Monday, August 20, 2012

The Desert of the Daily Soul

While I was sitting this morning, it rained.

I sit under the eaves of my house, and there's a skylight that the rain drums on during thunderstorms.

It occurred to me that our souls are generally dry. We live in this desert, in this lack of water, which is a spiritual desert, not a literal one. The desert fathers may have lived in areas where it didn't rain much, but the desert that they went out to, the desert that they inhabited and struggled in, is this desert of the daily soul, where so little water falls and few plants grow.

We are so used to this environment we don't even realize that it's impoverished.

The Lord brings water to the soul. A higher energy enters us and transforms the inner desert into a place where something can bloom. But this takes years of work and perseverance.

I think we all want this to happen right now. We are unaccustomed to waiting for satisfaction; in a society dominated by short attention span, and the ability to purchase and consume at will, we expect to be able to purchase and consume the Lord, and to have Him at will.  The right pilgrimage, the right retreat, the right magazine or cushion to sit on; the right practice. If we shop at the right store, we'll get the right merchandise, and take it home happy and satisfied.

We are unaware of the tensions in ourselves that block what we need to receive. Most of them run so deep that they lie well beyond our ability to sense them. It's only when something higher enters us, that something truly gives way, that we discover we never had the capacity we thought we had, and that we can never acquire it. That it can only be given through Grace. Until then, we struggle against the wrong forces, in the wrong way, for the wrong reasons.

 It takes decades to understand our lack of capacity. Decades. The incremental nature of work; the very gradual watering of the inner desert, the slow build up of a more fertile soil that can receive what is necessary; all of this is more or less misunderstood. It's in our nature to misunderstand it. We are impatient men and women embarked on a path where the first requirement is patience.

 An organic urge for sustenance needs to arise. Prayer from the intellect is not enough to bring rain; the prayer needs to arise in the body, to belong to the body itself, and meet the mind. We always try to use the prayer of the intellect to awaken the prayer of the body, and yet it does not work that way. The prayer of the intellect does not know the prayer of the body. It cannot know the prayer of the body, because it is not the body.

 Conversely, the prayer of the body can know the prayer of the intellect, and it can help it. How this is so, we can't say. Perhaps it is just the way that the structure is conceived. Somehow, if the prayer of the body is real, intellect can know it. But first the prayer of the body has to be organic.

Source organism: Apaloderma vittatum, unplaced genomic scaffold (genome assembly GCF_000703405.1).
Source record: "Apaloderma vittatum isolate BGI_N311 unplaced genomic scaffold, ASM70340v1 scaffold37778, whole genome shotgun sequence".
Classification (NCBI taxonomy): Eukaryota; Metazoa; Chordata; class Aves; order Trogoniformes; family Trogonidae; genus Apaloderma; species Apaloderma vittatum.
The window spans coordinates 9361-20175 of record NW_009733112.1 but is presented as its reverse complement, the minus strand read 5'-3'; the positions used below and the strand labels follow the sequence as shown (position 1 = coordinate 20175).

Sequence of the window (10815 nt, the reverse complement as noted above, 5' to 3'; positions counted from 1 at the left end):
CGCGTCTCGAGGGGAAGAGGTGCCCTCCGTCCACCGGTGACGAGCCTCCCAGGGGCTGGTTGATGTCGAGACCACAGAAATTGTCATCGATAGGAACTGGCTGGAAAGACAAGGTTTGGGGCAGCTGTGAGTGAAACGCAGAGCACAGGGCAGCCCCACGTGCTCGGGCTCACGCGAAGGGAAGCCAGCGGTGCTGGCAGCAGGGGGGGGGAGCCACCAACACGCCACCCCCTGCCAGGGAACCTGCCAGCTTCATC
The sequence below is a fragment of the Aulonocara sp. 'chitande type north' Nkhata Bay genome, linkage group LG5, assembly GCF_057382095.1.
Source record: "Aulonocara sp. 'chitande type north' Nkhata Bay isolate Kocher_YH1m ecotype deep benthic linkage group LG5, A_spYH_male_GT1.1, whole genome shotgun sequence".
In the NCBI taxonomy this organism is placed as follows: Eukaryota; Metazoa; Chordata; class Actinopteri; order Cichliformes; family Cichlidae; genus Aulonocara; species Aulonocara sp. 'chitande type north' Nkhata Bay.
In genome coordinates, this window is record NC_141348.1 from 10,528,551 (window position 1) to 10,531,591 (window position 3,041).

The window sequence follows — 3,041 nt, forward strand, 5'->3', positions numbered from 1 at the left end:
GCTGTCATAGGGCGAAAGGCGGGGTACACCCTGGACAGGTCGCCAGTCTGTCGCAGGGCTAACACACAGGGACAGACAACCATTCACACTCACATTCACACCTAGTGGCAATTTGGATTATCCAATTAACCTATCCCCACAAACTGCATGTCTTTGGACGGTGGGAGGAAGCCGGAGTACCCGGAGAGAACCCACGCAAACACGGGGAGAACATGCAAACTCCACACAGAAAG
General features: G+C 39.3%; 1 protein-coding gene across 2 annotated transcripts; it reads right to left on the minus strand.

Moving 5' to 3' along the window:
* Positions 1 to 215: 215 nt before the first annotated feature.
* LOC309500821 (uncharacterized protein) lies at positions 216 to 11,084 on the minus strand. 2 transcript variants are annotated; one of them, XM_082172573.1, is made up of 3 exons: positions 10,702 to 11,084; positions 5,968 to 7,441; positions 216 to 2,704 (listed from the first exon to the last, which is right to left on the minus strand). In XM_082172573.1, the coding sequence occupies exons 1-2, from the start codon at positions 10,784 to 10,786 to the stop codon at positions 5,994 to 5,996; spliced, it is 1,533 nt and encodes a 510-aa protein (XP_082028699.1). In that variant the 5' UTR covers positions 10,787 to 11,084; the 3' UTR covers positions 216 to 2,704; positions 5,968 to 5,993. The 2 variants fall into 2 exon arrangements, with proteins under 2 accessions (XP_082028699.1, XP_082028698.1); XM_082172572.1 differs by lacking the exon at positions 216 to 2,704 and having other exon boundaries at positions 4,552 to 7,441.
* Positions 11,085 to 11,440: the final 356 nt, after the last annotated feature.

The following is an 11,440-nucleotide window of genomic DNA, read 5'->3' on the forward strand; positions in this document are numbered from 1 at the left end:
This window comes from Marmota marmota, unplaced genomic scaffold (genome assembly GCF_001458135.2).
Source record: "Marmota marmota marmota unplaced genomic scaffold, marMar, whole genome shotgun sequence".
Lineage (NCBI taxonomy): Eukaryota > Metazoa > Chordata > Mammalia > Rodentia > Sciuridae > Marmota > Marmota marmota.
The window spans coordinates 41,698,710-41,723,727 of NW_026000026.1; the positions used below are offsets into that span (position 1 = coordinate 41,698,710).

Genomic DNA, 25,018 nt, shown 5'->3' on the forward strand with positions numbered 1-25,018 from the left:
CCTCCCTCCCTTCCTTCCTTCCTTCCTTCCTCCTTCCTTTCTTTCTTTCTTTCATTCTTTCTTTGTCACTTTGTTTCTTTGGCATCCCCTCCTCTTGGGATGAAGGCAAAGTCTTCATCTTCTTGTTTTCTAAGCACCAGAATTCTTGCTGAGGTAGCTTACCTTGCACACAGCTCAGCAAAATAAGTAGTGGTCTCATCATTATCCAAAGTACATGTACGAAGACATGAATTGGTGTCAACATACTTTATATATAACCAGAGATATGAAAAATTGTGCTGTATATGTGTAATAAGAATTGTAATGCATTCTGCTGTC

When these two prayers meet, the third prayer of a real wish can enter. Each time this happens, we know what it is when the desert receives the blessing of rain.

 I respectfully hope you will take good care.



3 comments:

  1. "We are impatient men and woen ebarked on a path where the first requirement is patience."
    Yes, how true.
    Thanks also for - quote

    When these two prayers meet, the third prayer of a real wish can enter. Each time this happens, we know what it is when the desert receives the blessing of rain.

    The three sides of the triangle sybol of a Twelve Step program I'm involved in, are
    Unity, Service, and Recovery.
    This correlates nicely.

    By "the prayer of the body needs to be organic" - I am supposing organic corresponds to eg; bing alive, having life.

    Interestingly, while reading this post this morning, it began to rain. I was in a study area which adjoins an outside carport and the rain began to drum on that.
    We are so blessed to know this work.

    Lee,may I also respectfully convey best wishes for the speedy and complete recovery of your wife, Neal.

    Kind regards to all,
    Judy.

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  2. Thanks, Judy.

    Twelve-step programs are excellent work. As a recovering alcoholic, with 30 years of sobriety under my belt, I can definitely say that without the program, I would never have made it this far.

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  3. Me too!
    What a relief to find this path of recovery in 1996 - coming up to ten years now after four and a half in a previous life, as they say.
    I shared some of your post with a sponsee yesterday and will share with my sponsor this weekend. Wonderful stuff! Aren't we blessed.
    Oh, in a dream last night I thought that organic prayer of the body could be three-centered-all-brains-balanced prayer, which of course includes sensing. Many aspects perhaps.
    Thanks, Lee.

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